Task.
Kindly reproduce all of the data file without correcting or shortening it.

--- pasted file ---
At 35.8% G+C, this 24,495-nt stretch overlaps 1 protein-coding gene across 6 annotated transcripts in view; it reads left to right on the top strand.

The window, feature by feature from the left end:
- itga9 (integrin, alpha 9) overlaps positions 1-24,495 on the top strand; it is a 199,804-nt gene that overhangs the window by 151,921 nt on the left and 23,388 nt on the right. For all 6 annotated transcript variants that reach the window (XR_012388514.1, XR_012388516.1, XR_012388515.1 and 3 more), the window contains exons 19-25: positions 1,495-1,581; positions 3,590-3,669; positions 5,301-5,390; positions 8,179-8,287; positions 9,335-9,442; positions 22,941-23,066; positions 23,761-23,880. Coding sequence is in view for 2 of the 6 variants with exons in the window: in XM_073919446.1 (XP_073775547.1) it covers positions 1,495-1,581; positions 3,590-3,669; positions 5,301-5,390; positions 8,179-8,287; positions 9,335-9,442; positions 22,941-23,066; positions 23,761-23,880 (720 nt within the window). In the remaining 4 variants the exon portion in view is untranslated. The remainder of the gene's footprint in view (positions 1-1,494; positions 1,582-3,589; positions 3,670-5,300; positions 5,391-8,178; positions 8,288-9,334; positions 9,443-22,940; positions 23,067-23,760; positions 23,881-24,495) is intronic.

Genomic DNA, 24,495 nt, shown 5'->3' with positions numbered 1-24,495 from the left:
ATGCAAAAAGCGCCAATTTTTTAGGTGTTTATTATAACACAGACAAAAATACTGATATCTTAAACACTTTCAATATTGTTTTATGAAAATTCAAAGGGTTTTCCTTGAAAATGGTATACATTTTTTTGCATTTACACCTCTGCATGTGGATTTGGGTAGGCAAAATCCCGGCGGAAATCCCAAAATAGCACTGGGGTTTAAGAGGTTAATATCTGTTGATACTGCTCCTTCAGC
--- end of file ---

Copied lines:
At 35.8% G+C, this 24,495-nt stretch overlaps 1 protein-coding gene across 6 annotated transcripts in view; it reads left to right on the top strand.

The window, feature by feature from the left end:
- itga9 (integrin, alpha 9) overlaps positions 1-24,495 on the top strand; it is a 199,804-nt gene that overhangs the window by 151,921 nt on the left and 23,388 nt on the right. For all 6 annotated transcript variants that reach the window (XR_012388514.1, XR_012388516.1, XR_012388515.1 and 3 more), the window contains exons 19-25: positions 1,495-1,581; positions 3,590-3,669; positions 5,301-5,390; positions 8,179-8,287; positions 9,335-9,442; positions 22,941-23,066; positions 23,761-23,880. Coding sequence is in view for 2 of the 6 variants with exons in the window: in XM_073919446.1 (XP_073775547.1) it covers positions 1,495-1,581; positions 3,590-3,669; positions 5,301-5,390; positions 8,179-8,287; positions 9,335-9,442; positions 22,941-23,066; positions 23,761-23,880 (720 nt within the window). In the remaining 4 variants the exon portion in view is untranslated. The remainder of the gene's footprint in view (positions 1-1,494; positions 1,582-3,589; positions 3,670-5,300; positions 5,391-8,178; positions 8,288-9,334; positions 9,443-22,940; positions 23,067-23,760; positions 23,881-24,495) is intronic.

Genomic DNA, 24,495 nt, shown 5'->3' with positions numbered 1-24,495 from the left:
ATGCAAAAAGCGCCAATTTTTTAGGTGTTTATTATAACACAGACAAAAATACTGATATCTTAAACACTTTCAATATTGTTTTATGAAAATTCAAAGGGTTTTCCTTGAAAATGGTATACATTTTTTTGCATTTACACCTCTGCATGTGGATTTGGGTAGGCAAAATCCCGGCGGAAATCCCAAAATAGCACTGGGGTTTAAGAGGTTAATATCTGTTGATACTGCTCCTTCAGC